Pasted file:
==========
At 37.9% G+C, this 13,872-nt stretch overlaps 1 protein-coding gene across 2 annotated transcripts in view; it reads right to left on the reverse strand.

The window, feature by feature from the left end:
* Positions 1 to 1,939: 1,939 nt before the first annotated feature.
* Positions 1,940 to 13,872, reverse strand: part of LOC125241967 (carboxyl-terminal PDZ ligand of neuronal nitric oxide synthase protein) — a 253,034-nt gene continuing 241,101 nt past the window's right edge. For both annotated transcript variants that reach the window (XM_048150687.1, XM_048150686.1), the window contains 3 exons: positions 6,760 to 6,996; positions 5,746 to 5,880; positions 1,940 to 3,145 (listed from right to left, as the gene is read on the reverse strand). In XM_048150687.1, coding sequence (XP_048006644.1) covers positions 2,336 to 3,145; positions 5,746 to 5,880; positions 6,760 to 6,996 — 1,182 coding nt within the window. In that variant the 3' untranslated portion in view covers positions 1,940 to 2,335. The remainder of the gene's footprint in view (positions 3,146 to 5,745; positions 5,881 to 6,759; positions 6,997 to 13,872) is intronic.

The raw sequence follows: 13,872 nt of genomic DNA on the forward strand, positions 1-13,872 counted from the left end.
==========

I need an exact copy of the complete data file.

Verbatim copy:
At 37.9% G+C, this 13,872-nt stretch overlaps 1 protein-coding gene across 2 annotated transcripts in view; it reads right to left on the reverse strand.

The window, feature by feature from the left end:
* Positions 1 to 1,939: 1,939 nt before the first annotated feature.
* Positions 1,940 to 13,872, reverse strand: part of LOC125241967 (carboxyl-terminal PDZ ligand of neuronal nitric oxide synthase protein) — a 253,034-nt gene continuing 241,101 nt past the window's right edge. For both annotated transcript variants that reach the window (XM_048150687.1, XM_048150686.1), the window contains 3 exons: positions 6,760 to 6,996; positions 5,746 to 5,880; positions 1,940 to 3,145 (listed from right to left, as the gene is read on the reverse strand). In XM_048150687.1, coding sequence (XP_048006644.1) covers positions 2,336 to 3,145; positions 5,746 to 5,880; positions 6,760 to 6,996 — 1,182 coding nt within the window. In that variant the 3' untranslated portion in view covers positions 1,940 to 2,335. The remainder of the gene's footprint in view (positions 3,146 to 5,745; positions 5,881 to 6,759; positions 6,997 to 13,872) is intronic.

The raw sequence follows: 13,872 nt of genomic DNA on the forward strand, positions 1-13,872 counted from the left end.